If the camera can detect edges, position of material on the bed wouldn’t matter. Even angle wouldn’t matter. The software could just adjust x and y planes accordingly. And if it registers incorrectly, we should be able to manually specify x and y planes simply by dragging lines on the screen.
So you don’t necessarily have to have a physical margin, like an angle of two sides to butt material against. You just need something that touches off zero on the surface of the material or bed? Or you just enter the coordinates in because the head already knows where it is in relation to the limit switches?
With my mill I drill holes in the MDF waste board and screw 3D printed L and I pieces in three corners. I then know exactly where the sheet will end up and shift the origin to that.
I also have wigglers that I can use to touch off an arbitrary placed object to find its edges.
That’s the key - the frustrated folks are that way because of their history with a particular solution to the problem of precise placement and repeatability so it gets expressed in terms of the solution rather than the problem. I have that issue with my team all the time - either they or the client say “we need to do this thing”, not “we need to solve this issue” so they’re coming to the table with solutions posing as problems and that boxes in their thinking. We have to work at saying “what’s the issue or use case we’re trying to address” and then we can figure out ways to address it and the solution that’s best often isn’t the one we see everyone else using.
I understand both views because I’m used to the defined 0,0 on my other lasers (and 0,0,0 on the Shopbot) but I’m open to alternate solutions to the problem.
I[quote=“jamesdhatch, post:84, topic:8716”]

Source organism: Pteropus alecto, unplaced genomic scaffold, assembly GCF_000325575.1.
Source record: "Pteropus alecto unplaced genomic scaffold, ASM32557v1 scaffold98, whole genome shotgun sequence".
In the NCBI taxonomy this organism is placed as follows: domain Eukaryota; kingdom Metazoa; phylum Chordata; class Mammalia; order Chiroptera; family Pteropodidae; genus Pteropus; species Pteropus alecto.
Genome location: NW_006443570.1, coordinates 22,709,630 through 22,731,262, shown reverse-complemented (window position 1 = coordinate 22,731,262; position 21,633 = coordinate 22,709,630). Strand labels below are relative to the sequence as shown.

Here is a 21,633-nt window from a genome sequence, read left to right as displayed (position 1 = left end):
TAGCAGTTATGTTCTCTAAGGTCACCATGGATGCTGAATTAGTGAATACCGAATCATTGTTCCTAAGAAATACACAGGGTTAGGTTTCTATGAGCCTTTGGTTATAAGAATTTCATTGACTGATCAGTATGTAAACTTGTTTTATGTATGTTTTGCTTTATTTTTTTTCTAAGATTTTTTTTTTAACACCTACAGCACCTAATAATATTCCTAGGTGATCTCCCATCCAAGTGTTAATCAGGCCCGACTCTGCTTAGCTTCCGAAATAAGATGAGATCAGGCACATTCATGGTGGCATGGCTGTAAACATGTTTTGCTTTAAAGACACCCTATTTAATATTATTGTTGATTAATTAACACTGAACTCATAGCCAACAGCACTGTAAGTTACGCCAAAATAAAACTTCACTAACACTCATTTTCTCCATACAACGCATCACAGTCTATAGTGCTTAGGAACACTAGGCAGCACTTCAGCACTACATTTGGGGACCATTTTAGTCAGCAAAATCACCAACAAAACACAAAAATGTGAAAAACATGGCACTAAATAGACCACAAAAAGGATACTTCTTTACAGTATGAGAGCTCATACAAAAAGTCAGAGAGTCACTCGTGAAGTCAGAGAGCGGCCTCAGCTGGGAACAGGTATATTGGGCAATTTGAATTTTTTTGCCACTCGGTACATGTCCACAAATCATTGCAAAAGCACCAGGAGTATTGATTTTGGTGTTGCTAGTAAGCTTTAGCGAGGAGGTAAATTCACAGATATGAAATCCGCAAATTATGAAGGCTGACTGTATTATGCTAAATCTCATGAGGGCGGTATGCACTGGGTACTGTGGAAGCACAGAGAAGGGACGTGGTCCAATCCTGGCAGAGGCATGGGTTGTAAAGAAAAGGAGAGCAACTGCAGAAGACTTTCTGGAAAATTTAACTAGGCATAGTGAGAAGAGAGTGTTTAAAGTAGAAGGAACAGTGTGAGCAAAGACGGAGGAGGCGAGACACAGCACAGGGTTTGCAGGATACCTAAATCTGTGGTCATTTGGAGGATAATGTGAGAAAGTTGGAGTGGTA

We have to work at saying “what’s the issue or use case we’re trying to address” and then we can figure out ways to address it and the solution that’s best often isn’t the one we see everyone else using.
This is exactly it. As I learned from a great friend and teacher in a more social/relationship/ life structure fashion, it is “Essence vs. Form”. A method to establish exact coordinate location is the Form, but what is truly being sought is the Essence of ease of placement for their jobs. We often think a particular Form is what we want, when in truth there is quite often a number of forms that will lead us to that Essence.
Definitely being considered.
It depends on the project. Could you describe the use case you’re concerned with? I’ll give you the state of the art now (and we have lots of improvements in the hopper for later).
That is some of the best news Ive heard in a long time! This will save sooo much agony, and allow for so much more precision! I know its not final, but im going to say thank you now just because its such a relief to even hear that!
May I suggest consideration only up to the point where the answer is “Yes.”
Sure, I’ll use the same example I’ve used before, that of a steel ruler. Unlike the GF one:
- This one’s markings start at the very edge of the material on 3 sides, and;
- It’s made of a material that the GF cannot cut (so we have no bleed to cut away like with timber).
Oh, and we want to fill the bed with them.
Looking forward to hearing how to best tackle that one without a known 0,0?
I think the answer here is that we will have to build our own 0,0 jig. Its one of the main things I am wanting to accomplish first when I get my prod unit. This along with numeric positioning will allow me to skip making a jig for so many things, as it will basically be a corner in the top left to push everything into and measure against.
Is the goal to engrave an existing blank ruler? If so, I would create a file like this:
then put a full sheet of inexpensive material down on the bed, with magnets or tape to hold it in place (depending on the material). I’d load the file. I’d set the teal engrave step to ignore. I’d cut the red line. I’d pull out the center piece of material and lay down the rulers as shown in the ‘hole’. Then I’d set the red line to ignore and the teal lines to engrave.